FDA Approval of Aurobindo's Two Drugs Sends Stock Up

Published: Jan 03, 2017

FDA Approval of Aurobindo Pharma's Two Drugs Sends Stock Up December 30, 2016
By Mark Terry, BioSpace.com Breaking News Staff

Hyderabad, India – Aurobindo Pharma Limited (AUROPHARMA.BO) recently received approval from the U.S. Food and Drug Administration (FDA) for two of its generic drugs.

The first was approval for a generic version of ziprasidone hydrochloride, which is marketed by Pfizer (PFE) to treat schizophrenia and acute mania. Pfizer markets it as Geodon in the United States.

The second is for indomethacin, which is marketed in India by Jubilant generics to treat fever, swelling, pain and stiffness. It is sold under the names of Indocin and Tivorbex. Indocin is not marketed in the U.S., although Tivorbex is by Iroko Pharmaceuticals.

On November 25, Aurobindo’s French subsidiary, Arrow Generiques SAS, inked a deal with Israel’s Teva Pharmaceutical Industries to acquire the right, title and interest in products Calcium and Calcium Vitamin D3, including the use of the OROCAL trademark. The acquisition allowed Arrow to increase its branded products portfolio.

This was part of the deal where Teva sold off some of its generics portfolio to comply with European anti-trust regulations after its $40.5 billion acquisition of Allergan ’s generics business. Teva’s sold off around 80 products to various companies, including Dr. Reddy's Laboratories , Sagnet, Zydus Cadila (CADILAHC), Aurobindo, Impax Laboratories and Perrigo .

Aurobindo had been in an auction to acquire even more of Teva’s assets, but lost out to India’s Intas Pharmaceuticals, which acquired Actavis Generics in the UK and Ireland for $769 million. Aurobindo has also acquired some of Teva’s assets in the U.S.

Aurobindo Pharma stock increased 3.38 percent to Rs 669.95 at news of the generic drug approvals. The company’s net profit, on a consolidated basis, rose 33.53 percent to Rs 605.64 crore based on 12.13 percent growth in net sales to Rs 3713.58 crore from September 2015 quarter to September 2016 quarter.

The company stock had been low since early December, when it was named in a lawsuit alleging collusion with other pharmaceutical companies of price fixing of two drugs in the U.S. Approximately 44 percent of the company’s sales come from its U.S. business.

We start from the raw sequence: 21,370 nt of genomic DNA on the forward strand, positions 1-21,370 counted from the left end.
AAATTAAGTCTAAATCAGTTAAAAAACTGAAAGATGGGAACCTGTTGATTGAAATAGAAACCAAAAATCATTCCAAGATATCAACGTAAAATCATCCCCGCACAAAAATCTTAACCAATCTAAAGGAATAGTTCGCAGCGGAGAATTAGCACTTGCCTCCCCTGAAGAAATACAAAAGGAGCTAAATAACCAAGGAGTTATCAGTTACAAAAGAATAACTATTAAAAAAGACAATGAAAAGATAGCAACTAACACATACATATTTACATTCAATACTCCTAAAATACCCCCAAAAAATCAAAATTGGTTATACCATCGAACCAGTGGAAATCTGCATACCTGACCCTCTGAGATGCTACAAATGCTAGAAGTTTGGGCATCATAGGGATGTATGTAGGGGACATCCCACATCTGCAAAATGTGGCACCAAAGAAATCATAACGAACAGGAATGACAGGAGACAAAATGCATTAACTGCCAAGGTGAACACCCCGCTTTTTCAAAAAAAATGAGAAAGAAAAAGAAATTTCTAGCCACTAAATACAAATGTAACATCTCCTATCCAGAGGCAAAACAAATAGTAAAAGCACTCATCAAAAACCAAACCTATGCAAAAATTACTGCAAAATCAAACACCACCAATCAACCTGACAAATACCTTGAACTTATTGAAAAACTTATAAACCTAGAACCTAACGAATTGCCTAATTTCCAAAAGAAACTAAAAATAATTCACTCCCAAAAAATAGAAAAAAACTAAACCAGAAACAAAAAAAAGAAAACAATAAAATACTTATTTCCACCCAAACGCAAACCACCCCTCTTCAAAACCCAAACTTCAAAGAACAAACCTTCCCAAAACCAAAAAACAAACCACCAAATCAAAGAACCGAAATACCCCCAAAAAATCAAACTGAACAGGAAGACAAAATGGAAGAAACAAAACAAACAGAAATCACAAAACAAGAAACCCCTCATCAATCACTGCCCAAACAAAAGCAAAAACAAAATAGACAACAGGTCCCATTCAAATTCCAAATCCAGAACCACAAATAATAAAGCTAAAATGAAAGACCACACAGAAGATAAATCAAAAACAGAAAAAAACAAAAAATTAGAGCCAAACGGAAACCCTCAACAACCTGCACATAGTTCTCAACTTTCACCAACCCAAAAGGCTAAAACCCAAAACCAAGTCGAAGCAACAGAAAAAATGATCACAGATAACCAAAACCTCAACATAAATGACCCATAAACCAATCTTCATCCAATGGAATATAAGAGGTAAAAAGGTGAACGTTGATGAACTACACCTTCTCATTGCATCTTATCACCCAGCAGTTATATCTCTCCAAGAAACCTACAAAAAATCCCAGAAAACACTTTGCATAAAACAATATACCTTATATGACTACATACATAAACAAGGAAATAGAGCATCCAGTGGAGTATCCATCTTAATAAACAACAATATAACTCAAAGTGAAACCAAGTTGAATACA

The lawsuit was filed in the U.S. District Court for the District of Connecticut by 20 U.S. states. It also named Heritage Pharmaceuticals Inc., owned by India’s Emcure Pharma, as a “ring leader” of the price fixing.

The drugs in question were doxycycline hyclate, an antibiotic, andglyburide to treat diabetes. Teva, Mylan , Citron Pharma and Australia’s Mayne Pharma were also named in the lawsuit. Reuters noted that, “The suit comes after months of increasing scrutiny over generic drug prices in the United States, the world’s largest healthcare market. Drug pricing probes are ongoing at both the state and federal level in the country.”

Sun Pharmacy Industries (SUNPHARMA) and Dr. Reddy’s Laboratories, both Indian companies, had previously received subpoenas by the U.S. Justice Department over generic drug prices. Aurobino, as reported by Reuters, said it was aware of the lawsuit and planned to comply with authorities.

In a filing to the Bombay Stock Exchange (BSE), Aurobindo wrote, “The company became aware of complaint from numerous states filed in Connecticut. It has received subpoena in March 2016 requesting non-product specific information and has not received any further requests for information or subpoenas after March 2016 subpoena.”

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